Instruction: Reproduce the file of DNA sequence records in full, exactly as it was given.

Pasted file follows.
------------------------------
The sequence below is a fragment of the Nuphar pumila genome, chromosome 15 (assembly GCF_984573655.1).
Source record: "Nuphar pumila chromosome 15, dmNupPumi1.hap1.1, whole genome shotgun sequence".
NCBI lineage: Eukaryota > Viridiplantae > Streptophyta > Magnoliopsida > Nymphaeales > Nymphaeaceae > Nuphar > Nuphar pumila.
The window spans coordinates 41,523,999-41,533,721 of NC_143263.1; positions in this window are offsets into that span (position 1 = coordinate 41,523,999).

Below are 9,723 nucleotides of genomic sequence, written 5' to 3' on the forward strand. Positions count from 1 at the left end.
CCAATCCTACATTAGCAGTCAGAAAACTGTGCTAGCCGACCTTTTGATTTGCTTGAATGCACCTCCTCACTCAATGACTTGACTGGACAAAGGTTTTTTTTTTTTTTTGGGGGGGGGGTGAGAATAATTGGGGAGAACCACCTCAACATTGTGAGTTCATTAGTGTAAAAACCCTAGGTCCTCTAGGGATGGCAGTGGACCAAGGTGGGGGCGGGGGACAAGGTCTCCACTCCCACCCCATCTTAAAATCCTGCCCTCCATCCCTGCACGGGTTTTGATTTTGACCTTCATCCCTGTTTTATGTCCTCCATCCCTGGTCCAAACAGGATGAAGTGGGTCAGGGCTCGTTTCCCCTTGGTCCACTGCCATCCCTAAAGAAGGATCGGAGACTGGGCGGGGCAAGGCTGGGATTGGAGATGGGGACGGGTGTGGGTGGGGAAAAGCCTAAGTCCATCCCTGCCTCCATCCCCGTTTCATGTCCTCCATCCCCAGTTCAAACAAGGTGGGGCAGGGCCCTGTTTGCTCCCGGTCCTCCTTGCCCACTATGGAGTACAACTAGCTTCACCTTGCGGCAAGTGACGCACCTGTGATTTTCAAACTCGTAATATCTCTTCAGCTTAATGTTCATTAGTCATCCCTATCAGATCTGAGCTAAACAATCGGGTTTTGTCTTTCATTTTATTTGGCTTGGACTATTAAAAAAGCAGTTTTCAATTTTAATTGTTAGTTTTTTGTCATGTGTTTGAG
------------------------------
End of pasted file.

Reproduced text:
The sequence below is a fragment of the Nuphar pumila genome, chromosome 15 (assembly GCF_984573655.1).
Source record: "Nuphar pumila chromosome 15, dmNupPumi1.hap1.1, whole genome shotgun sequence".
NCBI lineage: Eukaryota > Viridiplantae > Streptophyta > Magnoliopsida > Nymphaeales > Nymphaeaceae > Nuphar > Nuphar pumila.
The window spans coordinates 41,523,999-41,533,721 of NC_143263.1; positions in this window are offsets into that span (position 1 = coordinate 41,523,999).

Below are 9,723 nucleotides of genomic sequence, written 5' to 3' on the forward strand. Positions count from 1 at the left end.
CCAATCCTACATTAGCAGTCAGAAAACTGTGCTAGCCGACCTTTTGATTTGCTTGAATGCACCTCCTCACTCAATGACTTGACTGGACAAAGGTTTTTTTTTTTTTTTGGGGGGGGGGTGAGAATAATTGGGGAGAACCACCTCAACATTGTGAGTTCATTAGTGTAAAAACCCTAGGTCCTCTAGGGATGGCAGTGGACCAAGGTGGGGGCGGGGGACAAGGTCTCCACTCCCACCCCATCTTAAAATCCTGCCCTCCATCCCTGCACGGGTTTTGATTTTGACCTTCATCCCTGTTTTATGTCCTCCATCCCTGGTCCAAACAGGATGAAGTGGGTCAGGGCTCGTTTCCCCTTGGTCCACTGCCATCCCTAAAGAAGGATCGGAGACTGGGCGGGGCAAGGCTGGGATTGGAGATGGGGACGGGTGTGGGTGGGGAAAAGCCTAAGTCCATCCCTGCCTCCATCCCCGTTTCATGTCCTCCATCCCCAGTTCAAACAAGGTGGGGCAGGGCCCTGTTTGCTCCCGGTCCTCCTTGCCCACTATGGAGTACAACTAGCTTCACCTTGCGGCAAGTGACGCACCTGTGATTTTCAAACTCGTAATATCTCTTCAGCTTAATGTTCATTAGTCATCCCTATCAGATCTGAGCTAAACAATCGGGTTTTGTCTTTCATTTTATTTGGCTTGGACTATTAAAAAAGCAGTTTTCAATTTTAATTGTTAGTTTTTTGTCATGTGTTTGAG